good marinade for skirt steak
I am planning on grilling some skirt steak tonight looking for a good mainade I am thinking something sort of Italian as I want to serve it on a bed of arugula with shaved cheese. any suggestions?
I don't eat meat, but I have been known to make it for guests, and I often marinade it in italian dressing and it always gets rave reviews.
Also, I really get GREAT reviews when I "crust" it...rub it with a little olive oil, then garlic, and "crust" it with salt, pepper, and smoked paprika.
Many restaurants, no matter which ethnic variety they lean towards, use simple soy sauce and garlic without any inclusion of acid, i.e., vinegar or citrus juice. Worcestershire Sauce is another option . Properties in both naturally tenderize the meats and help form nice crusts when meats are grilled or broiled
re: Uncle Bob
For Soy Sauce, the fermented soy beans, salt, and or caramel and molasses.
For Worcestershire Sauce, among others ingredients, molasses and sugar.
Although not technically glazes, the ingredients used in making glazes are already deep rooted in the products. By marinating with the infusion of liquid into the meat, it alters the meat and when the meat is cooked or burned, thus the crust is formed.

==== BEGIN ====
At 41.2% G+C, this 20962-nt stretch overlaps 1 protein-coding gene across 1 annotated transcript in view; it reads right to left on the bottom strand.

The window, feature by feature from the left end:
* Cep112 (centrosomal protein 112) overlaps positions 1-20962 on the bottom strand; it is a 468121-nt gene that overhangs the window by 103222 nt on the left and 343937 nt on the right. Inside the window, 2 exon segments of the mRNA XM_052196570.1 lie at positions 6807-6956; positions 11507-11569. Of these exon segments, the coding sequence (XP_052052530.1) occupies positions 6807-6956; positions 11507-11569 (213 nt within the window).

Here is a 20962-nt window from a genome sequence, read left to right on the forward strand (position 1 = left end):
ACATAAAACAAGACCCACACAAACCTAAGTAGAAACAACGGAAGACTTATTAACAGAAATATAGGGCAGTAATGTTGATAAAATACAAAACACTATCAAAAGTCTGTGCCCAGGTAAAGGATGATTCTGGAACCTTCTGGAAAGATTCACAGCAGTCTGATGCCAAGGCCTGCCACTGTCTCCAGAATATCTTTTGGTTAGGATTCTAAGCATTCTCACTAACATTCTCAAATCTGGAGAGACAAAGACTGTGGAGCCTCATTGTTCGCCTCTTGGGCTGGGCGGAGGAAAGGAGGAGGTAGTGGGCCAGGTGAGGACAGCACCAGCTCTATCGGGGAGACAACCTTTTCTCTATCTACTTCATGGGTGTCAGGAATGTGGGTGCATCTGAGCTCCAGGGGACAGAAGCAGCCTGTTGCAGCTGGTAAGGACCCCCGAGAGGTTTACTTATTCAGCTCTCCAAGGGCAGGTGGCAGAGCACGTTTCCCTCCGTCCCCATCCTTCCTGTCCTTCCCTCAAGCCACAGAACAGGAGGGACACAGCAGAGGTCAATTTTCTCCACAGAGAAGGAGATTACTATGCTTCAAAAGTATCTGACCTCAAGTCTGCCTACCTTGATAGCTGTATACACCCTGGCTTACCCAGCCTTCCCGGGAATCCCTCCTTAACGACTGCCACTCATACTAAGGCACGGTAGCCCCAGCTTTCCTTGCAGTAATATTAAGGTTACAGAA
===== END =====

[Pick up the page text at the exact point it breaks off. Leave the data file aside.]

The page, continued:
Any liquid or dry rub applyed to the meat would contribute to a crust when cooked.
If you would like a more definitive answer, consult your local scientist.
Salt, caramel, molasses and sugar have no tenderizing properties!
Worchestershire does have vinegar (acid) which does tenderize somewhat.
Glazes/marinades containing sugar will as you state "burn" when applied to the high heat of a grill, when grilling say..Skirt steak Thats a good thing? IMO No thank you.
Liquid on the surface of meat will not cause a "crust" when applied to high heat. Rather it will "boil" until the liquid is evaporated. Always go to the fire/heat with dry meat if you want a nice sear, grill marks etc. Dry rubs however will help contribute to a "crust" or what is known in the BBQ world as "Bark", when BBQed properly.
Hope this helps somewhat.... Especially the OP...
I like to make a paste of olive oil, garlic, black pepper, lemon zest, and thyme or rosemary. I don't usually worry about tenderizing skirt steak, it's plenty tender for me when just grilled medium rare.
its not italian by any means, but i like alton brown's marinade recipe for skirt steak, this past weekend i used it for a buffalo skirt steak that turned out great. it calls for a couple of scallions, some garlic, soy sauce, olive oil, cumin, brown sugar, salt and pepper, lemon and lime juice all combined in a food processor or blender, i imagine it'd be good on just about anything.